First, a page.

Bringing Value to Leadership at Work and Home

This summer, A Better Chicago launched our speaker series with a lunch discussion meant to inspire and empower emerging business and nonprofit leaders. As we continue our work to cultivate the next generation of civic leaders and philanthropists, this series will convene established influencers and rising stars for intimate, candid conversations on how to tackle the most complex and daunting challenges for our city, our nation and our world. To that end, Harry Kraemer, Jr., Kellogg School of Management Professor, former CEO of Baxter and best-selling author, sat down with members of ABC’s impact council and grantee staff to share some words of wisdom on how to be a values-based leader at work and at home. 

Beyond sharing his four principles for values-based leadership, Harry reminded attendees that we all only have 168 hours a week and how we choose to use those hours—whether with family, friends, work, fitness, spiritual growth or civic leadership—will determine how we lead and what aspects of our lives become priorities. We were encouraged to be honest with ourselves about what our priorities are and be intentional about allocating our time, while also accepting that prioritizing one aspect inevitably leads us to deprioritize another.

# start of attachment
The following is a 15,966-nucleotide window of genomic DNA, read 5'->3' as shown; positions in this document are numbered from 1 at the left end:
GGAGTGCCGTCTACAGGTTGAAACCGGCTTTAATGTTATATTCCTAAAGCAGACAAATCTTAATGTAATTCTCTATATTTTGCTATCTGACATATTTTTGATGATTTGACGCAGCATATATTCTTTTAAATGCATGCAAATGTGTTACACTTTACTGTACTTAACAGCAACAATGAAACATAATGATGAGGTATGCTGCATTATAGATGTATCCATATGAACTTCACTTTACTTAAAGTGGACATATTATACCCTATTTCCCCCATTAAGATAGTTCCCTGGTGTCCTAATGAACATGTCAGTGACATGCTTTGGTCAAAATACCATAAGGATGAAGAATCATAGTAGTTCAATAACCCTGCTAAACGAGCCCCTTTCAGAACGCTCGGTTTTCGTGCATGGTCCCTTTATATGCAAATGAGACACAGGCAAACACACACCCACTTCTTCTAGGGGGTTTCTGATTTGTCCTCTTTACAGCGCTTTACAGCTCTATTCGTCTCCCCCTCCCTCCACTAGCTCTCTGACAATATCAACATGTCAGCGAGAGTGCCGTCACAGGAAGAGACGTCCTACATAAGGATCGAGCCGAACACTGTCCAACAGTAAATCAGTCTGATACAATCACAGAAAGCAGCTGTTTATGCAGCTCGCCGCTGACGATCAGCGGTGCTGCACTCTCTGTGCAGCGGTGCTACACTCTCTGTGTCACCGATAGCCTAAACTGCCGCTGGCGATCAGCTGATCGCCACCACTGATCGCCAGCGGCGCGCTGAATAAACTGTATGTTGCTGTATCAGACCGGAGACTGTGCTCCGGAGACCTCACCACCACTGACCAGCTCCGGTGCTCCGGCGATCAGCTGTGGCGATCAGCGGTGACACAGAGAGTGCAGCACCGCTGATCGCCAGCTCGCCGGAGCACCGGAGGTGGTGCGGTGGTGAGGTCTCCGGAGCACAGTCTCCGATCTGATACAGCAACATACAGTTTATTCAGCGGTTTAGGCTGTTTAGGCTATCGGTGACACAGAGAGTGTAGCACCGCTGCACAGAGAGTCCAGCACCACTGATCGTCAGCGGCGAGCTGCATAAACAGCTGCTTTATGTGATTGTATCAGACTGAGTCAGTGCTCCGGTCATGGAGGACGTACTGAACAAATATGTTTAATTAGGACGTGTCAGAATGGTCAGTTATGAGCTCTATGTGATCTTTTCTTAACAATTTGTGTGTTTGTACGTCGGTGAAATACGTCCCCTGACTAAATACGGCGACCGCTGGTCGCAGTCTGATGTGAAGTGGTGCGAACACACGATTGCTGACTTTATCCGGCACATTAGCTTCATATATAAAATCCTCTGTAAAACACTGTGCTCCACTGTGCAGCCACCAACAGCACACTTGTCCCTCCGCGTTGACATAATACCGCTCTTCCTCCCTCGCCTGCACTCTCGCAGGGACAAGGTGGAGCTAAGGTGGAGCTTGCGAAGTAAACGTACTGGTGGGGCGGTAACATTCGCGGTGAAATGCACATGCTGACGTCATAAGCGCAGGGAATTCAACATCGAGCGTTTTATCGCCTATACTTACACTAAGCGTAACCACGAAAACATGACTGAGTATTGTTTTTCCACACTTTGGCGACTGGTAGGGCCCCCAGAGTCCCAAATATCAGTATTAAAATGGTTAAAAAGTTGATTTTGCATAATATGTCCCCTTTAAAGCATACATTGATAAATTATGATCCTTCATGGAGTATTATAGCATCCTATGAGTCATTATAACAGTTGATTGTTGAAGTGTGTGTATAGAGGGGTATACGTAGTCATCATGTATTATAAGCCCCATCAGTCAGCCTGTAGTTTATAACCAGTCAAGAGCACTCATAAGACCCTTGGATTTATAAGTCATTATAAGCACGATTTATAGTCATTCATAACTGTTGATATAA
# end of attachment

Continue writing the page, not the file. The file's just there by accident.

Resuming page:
Becoming a successful and impactful leader is a process and, with Harry’s tips, we can all challenge ourselves to bring value-based leadership to the work we do in our communities, our offices and our homes. For more of Harry’s insight on value-based leadership, you can purchase his book online here.  

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Harry’s Four Principles for Values-Based Leadership:

  1. Self-Reflection: You should be a constant work in progress and practice self-reflection on a daily basis. This means identifying what you stand for, what your values are and what matters most to you and continuously evaluating your leadership through that lens.
  2. Balance: A value-based leader is able to see situations from multiple perspectives in order to gain a comprehensive understanding. You should always seek to understand others before you attempt to get others to understand you.
  3. True Self-Confidence: This means accepting yourself as you are—recognizing your strengths and weaknesses—while also focusing on continuously finding opportunities for growth and improvement. Embrace the fact that you are a constant work in progress and use moments of self-reflection wisely and productively.
  4. Genuine Humility: Don’t forget your journey and be honest with yourself about the steps and opportunities that led to your success. Always remember where you came from and bring people who started with you, and can act as accountability partners, along the way to remind you. Don’t buy into your own hype.

Harry's Bookshelf

You might wonder what a best-selling author and leadership expert reads to stay on top of his game. Here are some of the books (and TED talks) Harry keeps on tap: